SKI-BUZZ

The Crystal Ski Holidays Blog

A ski chalet diary – skiing in Alpe d’Huez

Our team recently hit the slopes in Alpe d’Huez and told us what they made of the resort, the slopes and (of course) the chalet food.

The chalet

Chalet Telemark was situated in the Old Town and, after arriving, we took no time to feel settled. After we arrived, the hosts quickly put together some lunch for the group which consisted of French bread, fillings, cakes, crisps & juice – perfect. The service from the hosts was very good, from start to finish. We spent the afternoon in the chalet using the sauna and jacuzzi which were a great treat (and come in useful after a long day skiing).

Dinner was served in the chalet at 7.30pm. Our hosts served cheese tartlet for a starter, lasagne for the main course and bread & butter pudding for dessert – all of which were really enjoyable. A hot breakfast option was served from 8.00-9.00am, or a cold option slightly later. The hosts laid out some very tasty juice and croissants which allowed a bit of extra time in bed. Our ‘Mountain munchies’ (that we didn’t take on the mountain but enjoyed later, as we wanted to have lunch as a group), consisted of ham and cheese baguettes and some sweet and savoury snacks as well as juices.

It’s always going to be about the food, but the whole experience kept going after the chalet reps left in the evening. When the hosts left, shortly after dinner, we found the ski chalet had a very homely feel and offered guests a choice of many different board games to choose from. We planned a group chilled night and entertained ourselves with our very own quiz night.

We sometimes took time in the afternoon to chill out in the Chalet and discuss our morning on the slopes. The beginners really enjoyed their first time skiing and definitely want to come on another holiday in the future, which was awesome.

The slopes

Not only had I woken up to a hot breakfast prepared by the Chalet hosts but also an incredible snowfall – the roads and slopes were covered thankfully.

Our ski school lessons were an 11am start and we took the bucket lift from the Old Town up to ski school meeting point. This didn’t take very long, probably only 5 minutes or so. There were two instructors to take us in two separate groups – one for the beginners and one for the intermediate skiers.

I set off skiing with the intermediate group and starting with some easy blue runs. There were 5 of us, including the instructor, and we took the ‘Signal’ chairlift to 2115 and skied the ‘Les Vallons’ blue run which linked on to another blue ‘Chemin du patre’. This took about an hour or so and we all really enjoyed it. Once we finished this run, we took the ‘TSD Le Villaias’ chairlift up and skied back down the ‘Anemones’ to join the rest of our group after ski school. The ‘Anemones’ was a nice easy run back to the meeting point.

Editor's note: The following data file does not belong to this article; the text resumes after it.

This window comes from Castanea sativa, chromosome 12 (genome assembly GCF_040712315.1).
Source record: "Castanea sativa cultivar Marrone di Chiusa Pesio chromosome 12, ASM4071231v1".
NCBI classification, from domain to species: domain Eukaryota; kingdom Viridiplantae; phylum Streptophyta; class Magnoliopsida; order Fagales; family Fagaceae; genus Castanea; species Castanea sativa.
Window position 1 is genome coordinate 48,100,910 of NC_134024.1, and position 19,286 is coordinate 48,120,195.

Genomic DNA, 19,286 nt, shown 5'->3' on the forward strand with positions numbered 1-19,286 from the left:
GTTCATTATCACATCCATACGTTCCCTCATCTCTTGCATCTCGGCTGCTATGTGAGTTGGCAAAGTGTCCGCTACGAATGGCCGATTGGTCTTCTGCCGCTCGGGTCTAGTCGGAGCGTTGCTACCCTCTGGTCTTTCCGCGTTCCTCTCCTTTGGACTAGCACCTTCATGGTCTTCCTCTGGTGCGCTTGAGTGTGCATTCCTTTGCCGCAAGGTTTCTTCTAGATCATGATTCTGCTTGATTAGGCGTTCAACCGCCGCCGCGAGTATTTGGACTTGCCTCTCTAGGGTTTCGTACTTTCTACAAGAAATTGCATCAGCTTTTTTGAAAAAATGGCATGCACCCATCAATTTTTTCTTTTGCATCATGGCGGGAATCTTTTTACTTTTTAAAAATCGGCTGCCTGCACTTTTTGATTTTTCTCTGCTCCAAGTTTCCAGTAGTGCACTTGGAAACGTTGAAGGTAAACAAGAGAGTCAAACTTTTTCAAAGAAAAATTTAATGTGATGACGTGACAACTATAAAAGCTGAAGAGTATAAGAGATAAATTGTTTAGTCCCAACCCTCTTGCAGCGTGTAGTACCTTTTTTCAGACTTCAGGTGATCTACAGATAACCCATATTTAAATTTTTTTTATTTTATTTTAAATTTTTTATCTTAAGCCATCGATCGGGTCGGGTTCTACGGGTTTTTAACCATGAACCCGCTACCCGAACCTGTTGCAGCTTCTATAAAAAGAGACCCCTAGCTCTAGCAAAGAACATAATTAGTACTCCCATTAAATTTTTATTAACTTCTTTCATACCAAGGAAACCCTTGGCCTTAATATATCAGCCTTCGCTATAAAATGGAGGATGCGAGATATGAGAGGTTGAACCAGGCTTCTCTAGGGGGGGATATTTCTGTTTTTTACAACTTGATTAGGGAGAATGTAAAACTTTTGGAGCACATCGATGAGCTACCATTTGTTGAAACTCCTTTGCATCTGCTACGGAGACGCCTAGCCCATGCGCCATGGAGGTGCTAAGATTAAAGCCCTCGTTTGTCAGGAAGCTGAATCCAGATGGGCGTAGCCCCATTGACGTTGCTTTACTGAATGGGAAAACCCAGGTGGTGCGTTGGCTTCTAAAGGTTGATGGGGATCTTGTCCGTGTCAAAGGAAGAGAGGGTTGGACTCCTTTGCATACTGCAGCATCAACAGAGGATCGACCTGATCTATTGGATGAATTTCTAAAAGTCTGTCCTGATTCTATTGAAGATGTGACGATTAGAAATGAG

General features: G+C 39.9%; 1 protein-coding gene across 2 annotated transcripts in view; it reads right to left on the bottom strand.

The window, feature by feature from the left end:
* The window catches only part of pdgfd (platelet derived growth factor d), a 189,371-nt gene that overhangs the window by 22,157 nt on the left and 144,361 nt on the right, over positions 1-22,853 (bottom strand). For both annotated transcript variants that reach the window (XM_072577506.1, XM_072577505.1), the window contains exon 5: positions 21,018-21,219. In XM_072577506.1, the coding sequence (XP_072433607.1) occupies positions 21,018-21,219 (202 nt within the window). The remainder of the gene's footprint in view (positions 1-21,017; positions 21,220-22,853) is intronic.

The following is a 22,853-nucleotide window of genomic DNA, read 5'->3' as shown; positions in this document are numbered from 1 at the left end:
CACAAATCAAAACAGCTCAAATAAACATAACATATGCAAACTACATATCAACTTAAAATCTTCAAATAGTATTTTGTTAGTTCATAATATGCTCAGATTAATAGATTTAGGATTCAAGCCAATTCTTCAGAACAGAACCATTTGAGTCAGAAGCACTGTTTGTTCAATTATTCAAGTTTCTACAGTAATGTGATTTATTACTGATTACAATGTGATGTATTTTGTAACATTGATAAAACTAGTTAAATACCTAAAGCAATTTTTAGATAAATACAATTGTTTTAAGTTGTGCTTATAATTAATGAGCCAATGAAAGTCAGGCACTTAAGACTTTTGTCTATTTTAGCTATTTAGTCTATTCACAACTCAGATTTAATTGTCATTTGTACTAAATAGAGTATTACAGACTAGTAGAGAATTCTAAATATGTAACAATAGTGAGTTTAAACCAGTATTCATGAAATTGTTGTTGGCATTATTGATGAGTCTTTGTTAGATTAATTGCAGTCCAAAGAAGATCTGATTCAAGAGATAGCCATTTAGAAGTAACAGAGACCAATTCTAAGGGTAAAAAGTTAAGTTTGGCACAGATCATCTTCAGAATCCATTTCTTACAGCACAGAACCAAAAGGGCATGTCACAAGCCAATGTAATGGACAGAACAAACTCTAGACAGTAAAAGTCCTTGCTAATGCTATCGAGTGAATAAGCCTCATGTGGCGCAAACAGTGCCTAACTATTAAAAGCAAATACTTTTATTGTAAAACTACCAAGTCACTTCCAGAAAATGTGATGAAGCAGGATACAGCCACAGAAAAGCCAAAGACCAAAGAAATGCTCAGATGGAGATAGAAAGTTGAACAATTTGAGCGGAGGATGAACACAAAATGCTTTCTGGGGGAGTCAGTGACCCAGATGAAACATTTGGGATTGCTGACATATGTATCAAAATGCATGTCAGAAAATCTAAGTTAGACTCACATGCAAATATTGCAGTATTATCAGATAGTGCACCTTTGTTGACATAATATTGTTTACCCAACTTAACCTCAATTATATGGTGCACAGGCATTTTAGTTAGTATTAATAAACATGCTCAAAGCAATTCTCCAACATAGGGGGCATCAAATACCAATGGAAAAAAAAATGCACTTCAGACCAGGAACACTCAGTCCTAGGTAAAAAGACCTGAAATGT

Some of the group had a mountain lunch in the Pizzeria, near ski school, called ‘Le Tremblant’ – the food was reasonably priced and served all sorts of things on the menu (Pizza €13.50 and drinks €4).

The resort

Our first adventure, out of the chalet, was setting off to the ‘Ski set’ hire shop to collects our skis and boots. The shop was located only a minute walk from the Telemark. We were in the hire shop a while, as there was such a large group of us. Most of the group had never skied before, therefore not knowing how to put the boots on. However, the staff were helping them one by one to get the right equipment.

We took a walk to the local supermarket called ‘Casino’ which was located around 1-2 minute walk uphill from the Chalet. The supermarket had a good choice and was reasonably priced (5 litres of white wine was around €13). We bought some wine for the fun evenings ahead. A non skier in our group also spent time exploring the rest of the resort, including the heated outdoor pool.

For apres, we headed into town to check out what was on offer. We took a 10 minute walk up to ‘Sphere bar’ (not far from the ‘Piscine’). The bar wasn’t overly loud – just chilled and a good way to start the night. They had music and TV screens in the bar with videos playing. Drinks were very reasonably priced, €5 for Vodka and lemonade or 2 for €10 on cocktails between 10.00-11.00pm.

Some of us went back to the Chalet after a couple, for an early night. However, some of the group decided to move on to another bar. They headed to Smithy’s and then onto Igloo – they enjoyed both bars but preferred Igloo. Both bars were really busy with a great atmosphere and I’m sure they would be heaving in the peak season – open until around 5/6am.

On another evening, we headed back up the mountain to go to ‘La Folie Douce’. We walked to the chairlift, which was around a 10 minute walk, and about 3-5 minutes on the chairlift. Upon approaching ‘La Folie Douce’ we could already hear the music. It had a great atmosphere. There were 2 French workers on the microphone creating excitement and getting the crowd involved. Drinks were on the pricey side (€7 for red bull and €5 for a coke) but the food looked reasonable, in comparison. This place is great for some après ski and I definitely would return. If you don’t feel confident enough to ski a blue/red run, I would recommend taking the last lift around 5pm

On our last day, the sun was shining and we didn’t want to waste any time – We had breakfast and set off to the resort to take some great pictures before heading home. We took a walk around for about 2-3 hours. There was some great scenery after having a fantastic snowfall earlier in the trip. The French drivers would stop the car for you to finish taking your photo, which I found very considerate – a top resort atmosphere.

Related Posts